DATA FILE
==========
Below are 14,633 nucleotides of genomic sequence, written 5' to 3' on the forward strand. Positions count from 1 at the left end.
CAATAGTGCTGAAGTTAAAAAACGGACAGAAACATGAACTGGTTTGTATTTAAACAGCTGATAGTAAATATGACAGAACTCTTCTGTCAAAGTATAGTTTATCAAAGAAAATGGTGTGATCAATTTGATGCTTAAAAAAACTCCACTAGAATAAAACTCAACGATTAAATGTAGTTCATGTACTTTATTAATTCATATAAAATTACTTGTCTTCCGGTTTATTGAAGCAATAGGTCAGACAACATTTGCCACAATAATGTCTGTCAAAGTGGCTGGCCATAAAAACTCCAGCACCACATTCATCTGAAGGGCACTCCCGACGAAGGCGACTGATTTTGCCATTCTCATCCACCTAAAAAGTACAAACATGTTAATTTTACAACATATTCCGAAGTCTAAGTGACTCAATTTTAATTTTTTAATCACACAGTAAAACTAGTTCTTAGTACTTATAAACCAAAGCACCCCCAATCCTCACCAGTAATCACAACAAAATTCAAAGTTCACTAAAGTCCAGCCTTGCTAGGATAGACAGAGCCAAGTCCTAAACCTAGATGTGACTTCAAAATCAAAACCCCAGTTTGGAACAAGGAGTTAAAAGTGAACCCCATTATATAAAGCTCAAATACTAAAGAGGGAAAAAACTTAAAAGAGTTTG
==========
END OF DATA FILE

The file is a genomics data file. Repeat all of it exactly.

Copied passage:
Below are 14,633 nucleotides of genomic sequence, written 5' to 3' on the forward strand. Positions count from 1 at the left end.
CAATAGTGCTGAAGTTAAAAAACGGACAGAAACATGAACTGGTTTGTATTTAAACAGCTGATAGTAAATATGACAGAACTCTTCTGTCAAAGTATAGTTTATCAAAGAAAATGGTGTGATCAATTTGATGCTTAAAAAAACTCCACTAGAATAAAACTCAACGATTAAATGTAGTTCATGTACTTTATTAATTCATATAAAATTACTTGTCTTCCGGTTTATTGAAGCAATAGGTCAGACAACATTTGCCACAATAATGTCTGTCAAAGTGGCTGGCCATAAAAACTCCAGCACCACATTCATCTGAAGGGCACTCCCGACGAAGGCGACTGATTTTGCCATTCTCATCCACCTAAAAAGTACAAACATGTTAATTTTACAACATATTCCGAAGTCTAAGTGACTCAATTTTAATTTTTTAATCACACAGTAAAACTAGTTCTTAGTACTTATAAACCAAAGCACCCCCAATCCTCACCAGTAATCACAACAAAATTCAAAGTTCACTAAAGTCCAGCCTTGCTAGGATAGACAGAGCCAAGTCCTAAACCTAGATGTGACTTCAAAATCAAAACCCCAGTTTGGAACAAGGAGTTAAAAGTGAACCCCATTATATAAAGCTCAAATACTAAAGAGGGAAAAAACTTAAAAGAGTTTG